In the NL, we can see the toll that Florida's four-game losing streak has taken on their predicted true WPCT - when they were 11-1 their estimate was .471, but now they've been downgraded to .462. Elsewhere in the NL, the Dodgers have overtaken the Cubs as the best team in the NL, while the Pirates, despite their 9-7 start, remain baseball's worst (though Houston is now predicted to have the lowest number of wins).
So what happens as the season goes on? Obviously, the more games that have been played, the more weight they will have in the resulting distribution, and the less reliant we are on the pre-season prediction. However, as we showed earlier, the standard error for the pre-season prediction is .035, while the standard error due to random chance after 162 games is .039. What this means is that even after the season is over, the PECOTA prediction is still a more accurate predictor of a team's true talent than the actual record of the team over the course of 162 games!! Based on the standard errors, PECOTA's predictions actually have the accuracy of about 204 major league games!
The following example shows the Chicago White Sox of last year. In this case PECOTA predicted a 77 win season while they actually won 89 - so what's the best estimate of their true WPCT? The following graph shows the result.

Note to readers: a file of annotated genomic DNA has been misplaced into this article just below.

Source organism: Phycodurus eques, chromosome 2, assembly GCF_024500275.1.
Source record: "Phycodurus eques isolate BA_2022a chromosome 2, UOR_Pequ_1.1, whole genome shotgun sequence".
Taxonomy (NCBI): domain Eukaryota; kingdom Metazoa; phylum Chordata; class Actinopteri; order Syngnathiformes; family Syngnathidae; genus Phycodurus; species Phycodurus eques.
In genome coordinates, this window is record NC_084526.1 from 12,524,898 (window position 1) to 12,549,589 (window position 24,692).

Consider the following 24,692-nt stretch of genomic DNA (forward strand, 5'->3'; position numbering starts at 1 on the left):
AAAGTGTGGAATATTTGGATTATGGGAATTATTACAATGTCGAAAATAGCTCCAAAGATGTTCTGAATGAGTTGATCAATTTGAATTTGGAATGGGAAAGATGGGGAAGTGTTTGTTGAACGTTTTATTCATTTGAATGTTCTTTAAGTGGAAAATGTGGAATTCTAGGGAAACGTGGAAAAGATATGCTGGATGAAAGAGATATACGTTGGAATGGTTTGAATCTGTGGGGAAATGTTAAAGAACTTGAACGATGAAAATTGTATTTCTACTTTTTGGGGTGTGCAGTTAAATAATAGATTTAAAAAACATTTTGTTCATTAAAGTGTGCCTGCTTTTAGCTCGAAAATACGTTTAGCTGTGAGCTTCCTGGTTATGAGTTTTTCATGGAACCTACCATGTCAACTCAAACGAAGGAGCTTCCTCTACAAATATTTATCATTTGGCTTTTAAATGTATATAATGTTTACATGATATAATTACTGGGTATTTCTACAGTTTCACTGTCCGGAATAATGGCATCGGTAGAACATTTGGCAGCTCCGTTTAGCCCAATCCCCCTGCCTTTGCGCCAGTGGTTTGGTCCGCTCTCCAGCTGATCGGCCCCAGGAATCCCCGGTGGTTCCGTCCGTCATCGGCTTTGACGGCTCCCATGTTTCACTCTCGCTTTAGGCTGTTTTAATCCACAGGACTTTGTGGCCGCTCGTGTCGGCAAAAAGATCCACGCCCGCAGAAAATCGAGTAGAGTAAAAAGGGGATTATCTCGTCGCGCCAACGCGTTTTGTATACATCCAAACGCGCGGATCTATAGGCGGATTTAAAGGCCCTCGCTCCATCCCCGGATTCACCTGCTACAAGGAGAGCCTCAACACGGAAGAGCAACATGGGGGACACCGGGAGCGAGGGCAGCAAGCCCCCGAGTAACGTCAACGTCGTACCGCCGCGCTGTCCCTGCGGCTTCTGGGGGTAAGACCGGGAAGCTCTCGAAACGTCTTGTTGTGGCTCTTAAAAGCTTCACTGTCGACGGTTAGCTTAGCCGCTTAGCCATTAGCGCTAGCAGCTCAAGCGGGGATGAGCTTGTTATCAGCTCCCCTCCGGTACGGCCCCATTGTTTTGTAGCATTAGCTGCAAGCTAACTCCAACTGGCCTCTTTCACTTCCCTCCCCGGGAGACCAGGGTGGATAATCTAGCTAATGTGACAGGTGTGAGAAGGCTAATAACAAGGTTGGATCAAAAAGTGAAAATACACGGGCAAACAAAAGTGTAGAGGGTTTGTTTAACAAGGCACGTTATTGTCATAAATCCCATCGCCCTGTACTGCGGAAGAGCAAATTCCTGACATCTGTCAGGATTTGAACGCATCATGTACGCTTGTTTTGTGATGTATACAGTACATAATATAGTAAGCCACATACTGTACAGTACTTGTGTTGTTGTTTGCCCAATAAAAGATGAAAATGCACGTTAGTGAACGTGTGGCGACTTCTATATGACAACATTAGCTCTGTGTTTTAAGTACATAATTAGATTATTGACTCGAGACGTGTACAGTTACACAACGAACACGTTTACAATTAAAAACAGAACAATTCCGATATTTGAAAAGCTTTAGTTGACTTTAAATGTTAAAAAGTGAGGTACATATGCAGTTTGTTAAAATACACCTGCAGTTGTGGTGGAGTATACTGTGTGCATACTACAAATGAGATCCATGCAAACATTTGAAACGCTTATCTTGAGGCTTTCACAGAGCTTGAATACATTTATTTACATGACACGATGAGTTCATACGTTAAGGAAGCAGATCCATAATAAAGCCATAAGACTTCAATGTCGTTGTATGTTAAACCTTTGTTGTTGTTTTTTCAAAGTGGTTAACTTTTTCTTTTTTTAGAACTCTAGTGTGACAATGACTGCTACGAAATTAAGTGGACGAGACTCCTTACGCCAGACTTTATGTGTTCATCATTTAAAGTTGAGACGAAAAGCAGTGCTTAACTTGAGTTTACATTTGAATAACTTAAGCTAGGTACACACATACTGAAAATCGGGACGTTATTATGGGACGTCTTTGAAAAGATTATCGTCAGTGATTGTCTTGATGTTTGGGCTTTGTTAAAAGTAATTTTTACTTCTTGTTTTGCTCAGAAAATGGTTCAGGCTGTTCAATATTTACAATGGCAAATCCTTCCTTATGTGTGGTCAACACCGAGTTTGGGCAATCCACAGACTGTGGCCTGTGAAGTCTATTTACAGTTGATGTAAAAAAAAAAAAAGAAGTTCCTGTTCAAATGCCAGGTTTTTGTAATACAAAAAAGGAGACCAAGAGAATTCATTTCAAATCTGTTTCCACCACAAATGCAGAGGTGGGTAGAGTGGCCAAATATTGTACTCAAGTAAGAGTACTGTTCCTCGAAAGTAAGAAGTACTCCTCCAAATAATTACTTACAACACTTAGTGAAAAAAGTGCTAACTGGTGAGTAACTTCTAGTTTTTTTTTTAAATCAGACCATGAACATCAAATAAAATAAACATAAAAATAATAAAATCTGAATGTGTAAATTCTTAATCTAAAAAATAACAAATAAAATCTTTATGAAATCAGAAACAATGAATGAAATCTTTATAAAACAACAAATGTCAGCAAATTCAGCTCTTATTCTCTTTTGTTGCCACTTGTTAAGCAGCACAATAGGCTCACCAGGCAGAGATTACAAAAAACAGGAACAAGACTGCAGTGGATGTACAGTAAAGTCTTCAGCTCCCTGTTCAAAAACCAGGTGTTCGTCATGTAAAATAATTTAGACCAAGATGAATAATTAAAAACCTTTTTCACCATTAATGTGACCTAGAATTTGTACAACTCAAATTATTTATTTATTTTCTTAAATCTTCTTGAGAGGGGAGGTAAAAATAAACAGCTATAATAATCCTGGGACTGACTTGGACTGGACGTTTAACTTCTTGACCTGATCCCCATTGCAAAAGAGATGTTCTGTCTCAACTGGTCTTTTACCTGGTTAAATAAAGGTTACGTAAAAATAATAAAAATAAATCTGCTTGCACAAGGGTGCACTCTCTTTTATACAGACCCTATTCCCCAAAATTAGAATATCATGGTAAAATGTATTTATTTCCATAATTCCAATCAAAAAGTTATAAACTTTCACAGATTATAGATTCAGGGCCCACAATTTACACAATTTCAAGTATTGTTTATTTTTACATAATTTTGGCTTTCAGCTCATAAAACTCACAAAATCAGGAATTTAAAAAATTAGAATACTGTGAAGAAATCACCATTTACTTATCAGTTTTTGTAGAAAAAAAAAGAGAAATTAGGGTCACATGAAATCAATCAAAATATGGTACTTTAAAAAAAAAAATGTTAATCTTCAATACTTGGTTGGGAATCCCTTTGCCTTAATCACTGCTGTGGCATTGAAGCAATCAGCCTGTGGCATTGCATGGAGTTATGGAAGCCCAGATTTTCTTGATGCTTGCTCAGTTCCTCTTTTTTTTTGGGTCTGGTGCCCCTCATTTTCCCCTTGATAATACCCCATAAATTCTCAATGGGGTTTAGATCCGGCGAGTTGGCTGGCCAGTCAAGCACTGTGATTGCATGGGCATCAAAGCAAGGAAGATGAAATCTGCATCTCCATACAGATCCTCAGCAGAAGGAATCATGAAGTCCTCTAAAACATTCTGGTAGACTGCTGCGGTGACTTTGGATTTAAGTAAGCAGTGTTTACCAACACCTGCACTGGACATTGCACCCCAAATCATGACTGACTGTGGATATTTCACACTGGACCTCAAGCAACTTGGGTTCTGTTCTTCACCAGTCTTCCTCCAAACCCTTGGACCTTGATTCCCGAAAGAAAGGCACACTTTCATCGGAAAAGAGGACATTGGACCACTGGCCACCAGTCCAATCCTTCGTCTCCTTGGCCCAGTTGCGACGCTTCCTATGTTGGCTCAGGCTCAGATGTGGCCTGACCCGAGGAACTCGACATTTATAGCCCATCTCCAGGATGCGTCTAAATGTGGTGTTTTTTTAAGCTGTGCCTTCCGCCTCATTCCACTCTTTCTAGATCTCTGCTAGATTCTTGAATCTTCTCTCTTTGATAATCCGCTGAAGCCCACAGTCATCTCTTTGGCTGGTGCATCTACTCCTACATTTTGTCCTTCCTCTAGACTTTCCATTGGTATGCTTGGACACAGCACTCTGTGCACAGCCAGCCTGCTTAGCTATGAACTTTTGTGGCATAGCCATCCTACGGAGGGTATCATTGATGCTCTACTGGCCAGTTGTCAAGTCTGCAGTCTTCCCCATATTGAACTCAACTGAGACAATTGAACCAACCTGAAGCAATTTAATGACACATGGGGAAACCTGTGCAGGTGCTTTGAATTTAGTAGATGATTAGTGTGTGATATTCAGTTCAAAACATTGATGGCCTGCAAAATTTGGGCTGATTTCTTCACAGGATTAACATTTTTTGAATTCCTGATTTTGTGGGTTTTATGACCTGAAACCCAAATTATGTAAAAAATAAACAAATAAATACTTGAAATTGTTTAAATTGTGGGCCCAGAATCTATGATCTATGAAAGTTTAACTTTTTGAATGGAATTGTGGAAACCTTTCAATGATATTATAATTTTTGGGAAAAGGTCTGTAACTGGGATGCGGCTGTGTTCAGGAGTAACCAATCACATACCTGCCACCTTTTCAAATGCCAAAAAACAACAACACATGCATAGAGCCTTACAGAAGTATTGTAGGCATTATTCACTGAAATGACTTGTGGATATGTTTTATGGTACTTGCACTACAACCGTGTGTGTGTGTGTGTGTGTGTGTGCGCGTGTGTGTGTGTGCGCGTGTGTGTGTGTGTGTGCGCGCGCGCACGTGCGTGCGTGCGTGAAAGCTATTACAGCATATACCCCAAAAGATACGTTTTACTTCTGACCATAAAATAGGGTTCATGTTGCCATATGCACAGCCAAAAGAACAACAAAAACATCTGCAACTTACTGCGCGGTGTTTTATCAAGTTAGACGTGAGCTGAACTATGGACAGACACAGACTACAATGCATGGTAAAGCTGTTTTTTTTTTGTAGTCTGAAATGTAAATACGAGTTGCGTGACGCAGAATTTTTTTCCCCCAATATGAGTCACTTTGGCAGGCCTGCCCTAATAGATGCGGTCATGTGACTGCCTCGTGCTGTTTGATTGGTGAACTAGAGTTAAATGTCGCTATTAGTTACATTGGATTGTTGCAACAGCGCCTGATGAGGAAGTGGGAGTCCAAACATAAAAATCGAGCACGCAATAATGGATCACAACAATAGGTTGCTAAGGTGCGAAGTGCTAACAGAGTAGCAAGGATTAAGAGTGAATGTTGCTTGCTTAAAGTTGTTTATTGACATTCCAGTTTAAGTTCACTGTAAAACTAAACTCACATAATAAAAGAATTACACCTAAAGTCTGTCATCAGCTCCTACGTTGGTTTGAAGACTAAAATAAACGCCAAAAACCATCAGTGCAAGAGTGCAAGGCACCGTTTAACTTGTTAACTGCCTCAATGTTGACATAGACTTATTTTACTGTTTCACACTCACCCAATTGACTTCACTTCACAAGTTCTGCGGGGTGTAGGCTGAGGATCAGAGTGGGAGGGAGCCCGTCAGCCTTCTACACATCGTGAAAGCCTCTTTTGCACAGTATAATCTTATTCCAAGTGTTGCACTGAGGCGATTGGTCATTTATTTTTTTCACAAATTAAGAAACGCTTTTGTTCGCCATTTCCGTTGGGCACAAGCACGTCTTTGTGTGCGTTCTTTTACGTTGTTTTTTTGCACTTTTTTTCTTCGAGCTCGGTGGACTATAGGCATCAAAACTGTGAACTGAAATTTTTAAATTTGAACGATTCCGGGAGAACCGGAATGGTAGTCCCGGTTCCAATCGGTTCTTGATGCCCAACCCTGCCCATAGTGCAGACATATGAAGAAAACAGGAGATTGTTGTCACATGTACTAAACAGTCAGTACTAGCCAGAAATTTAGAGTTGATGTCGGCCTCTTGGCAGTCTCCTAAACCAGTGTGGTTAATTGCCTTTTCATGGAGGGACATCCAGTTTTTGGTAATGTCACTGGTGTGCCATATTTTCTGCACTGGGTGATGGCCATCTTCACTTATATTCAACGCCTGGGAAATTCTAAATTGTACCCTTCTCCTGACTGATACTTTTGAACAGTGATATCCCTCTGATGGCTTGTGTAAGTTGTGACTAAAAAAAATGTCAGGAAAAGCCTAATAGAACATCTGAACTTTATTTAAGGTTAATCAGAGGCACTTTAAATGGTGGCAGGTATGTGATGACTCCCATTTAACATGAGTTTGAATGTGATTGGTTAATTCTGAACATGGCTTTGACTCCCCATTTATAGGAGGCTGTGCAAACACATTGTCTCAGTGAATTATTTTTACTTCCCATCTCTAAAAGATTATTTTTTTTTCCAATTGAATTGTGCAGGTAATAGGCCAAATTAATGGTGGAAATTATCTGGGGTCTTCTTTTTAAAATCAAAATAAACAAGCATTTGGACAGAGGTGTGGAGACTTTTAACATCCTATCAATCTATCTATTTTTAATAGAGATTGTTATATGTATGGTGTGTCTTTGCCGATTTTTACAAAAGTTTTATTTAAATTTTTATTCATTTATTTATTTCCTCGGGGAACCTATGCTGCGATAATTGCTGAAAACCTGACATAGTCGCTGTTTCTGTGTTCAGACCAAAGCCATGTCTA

As you would expect, the best estimate of the true WPCT is somewhere in the middle (.507). Not only will you notice that the final distribution is in between the other two, but you'll notice that it's also a more narrow distribution with a higher peak and shorter tails. This is because with both pieces of information, we now have more confidence in our estimate of the White Sox' true WPCT. The standard error of the White Sox' final true WPCT estimate is .026, which is better than either the standard error of the PECOTA estimate or the standard error from luck of playing 162 games (actually 163 games for the 2008 White Sox!).
All in all, this is a simple yet powerful way to calculate a team's true skill level based on preseason predictions and the actual games played thus far. This would make it ideal for creating the "power rankings" that every sports related publication seems to release. Of course, it doesn't take into account things like a team's Pythagorean WPCT, trades, or injuries (though these are built into the variance), but this gives a great quick estimate of a team's true skill level based on just two simple pieces of information.
This result also shows just how powerful good preseason predictions are. However, the weight of the preseason prediction is not limited to just PECTOA - even a casual fan's prediction will likely have a weight of over 100 MLB games, which is why fans and commentators "don't believe" in a team even after they've won a lot of games over a 162 game season. Likewise, it's why people can still consider a team dangerous even after a finish around .500. They know that their "gut" perception of a team is actually about as indicative of a team's true talent as the team's record.
As the season goes on and even after it's over, we can keep updating these estimates to keep track of how our perceptions and reality converge to get an estimate of a team's true talent level.